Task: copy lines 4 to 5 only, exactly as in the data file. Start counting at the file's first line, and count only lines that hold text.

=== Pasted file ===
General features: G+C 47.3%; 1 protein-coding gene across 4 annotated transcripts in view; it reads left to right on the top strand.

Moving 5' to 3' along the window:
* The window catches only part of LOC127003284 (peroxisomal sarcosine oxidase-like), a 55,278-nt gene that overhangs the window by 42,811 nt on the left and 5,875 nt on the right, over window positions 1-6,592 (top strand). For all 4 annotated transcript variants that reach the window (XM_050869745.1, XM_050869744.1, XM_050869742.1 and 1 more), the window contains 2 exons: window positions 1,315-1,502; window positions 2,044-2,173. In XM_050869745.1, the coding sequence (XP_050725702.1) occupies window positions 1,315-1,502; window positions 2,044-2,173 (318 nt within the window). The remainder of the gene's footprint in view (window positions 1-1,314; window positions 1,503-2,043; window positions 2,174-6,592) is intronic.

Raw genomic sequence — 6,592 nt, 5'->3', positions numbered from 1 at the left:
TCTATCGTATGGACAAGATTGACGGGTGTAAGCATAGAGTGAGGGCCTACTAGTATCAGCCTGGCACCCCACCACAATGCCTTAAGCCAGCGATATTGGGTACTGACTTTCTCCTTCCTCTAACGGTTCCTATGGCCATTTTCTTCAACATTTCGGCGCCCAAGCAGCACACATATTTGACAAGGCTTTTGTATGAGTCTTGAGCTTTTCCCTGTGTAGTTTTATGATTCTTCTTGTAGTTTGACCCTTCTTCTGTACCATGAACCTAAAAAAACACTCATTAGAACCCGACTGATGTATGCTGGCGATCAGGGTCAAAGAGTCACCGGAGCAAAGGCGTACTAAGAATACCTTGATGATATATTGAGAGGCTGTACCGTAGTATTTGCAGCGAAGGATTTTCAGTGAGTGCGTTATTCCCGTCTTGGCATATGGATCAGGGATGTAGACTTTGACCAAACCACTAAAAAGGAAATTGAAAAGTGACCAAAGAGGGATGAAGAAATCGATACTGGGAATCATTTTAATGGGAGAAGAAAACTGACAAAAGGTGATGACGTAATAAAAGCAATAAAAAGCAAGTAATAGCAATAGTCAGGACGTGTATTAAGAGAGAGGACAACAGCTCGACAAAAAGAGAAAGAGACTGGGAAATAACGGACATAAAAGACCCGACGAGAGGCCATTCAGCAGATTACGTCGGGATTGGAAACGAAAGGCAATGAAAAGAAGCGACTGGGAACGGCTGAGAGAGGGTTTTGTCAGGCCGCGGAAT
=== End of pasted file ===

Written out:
Raw genomic sequence — 6,592 nt, 5'->3', positions numbered from 1 at the left:
TCTATCGTATGGACAAGATTGACGGGTGTAAGCATAGAGTGAGGGCCTACTAGTATCAGCCTGGCACCCCACCACAATGCCTTAAGCCAGCGATATTGGGTACTGACTTTCTCCTTCCTCTAACGGTTCCTATGGCCATTTTCTTCAACATTTCGGCGCCCAAGCAGCACACATATTTGACAAGGCTTTTGTATGAGTCTTGAGCTTTTCCCTGTGTAGTTTTATGATTCTTCTTGTAGTTTGACCCTTCTTCTGTACCATGAACCTAAAAAAACACTCATTAGAACCCGACTGATGTATGCTGGCGATCAGGGTCAAAGAGTCACCGGAGCAAAGGCGTACTAAGAATACCTTGATGATATATTGAGAGGCTGTACCGTAGTATTTGCAGCGAAGGATTTTCAGTGAGTGCGTTATTCCCGTCTTGGCATATGGATCAGGGATGTAGACTTTGACCAAACCACTAAAAAGGAAATTGAAAAGTGACCAAAGAGGGATGAAGAAATCGATACTGGGAATCATTTTAATGGGAGAAGAAAACTGACAAAAGGTGATGACGTAATAAAAGCAATAAAAAGCAAGTAATAGCAATAGTCAGGACGTGTATTAAGAGAGAGGACAACAGCTCGACAAAAAGAGAAAGAGACTGGGAAATAACGGACATAAAAGACCCGACGAGAGGCCATTCAGCAGATTACGTCGGGATTGGAAACGAAAGGCAATGAAAAGAAGCGACTGGGAACGGCTGAGAGAGGGTTTTGTCAGGCCGCGGAAT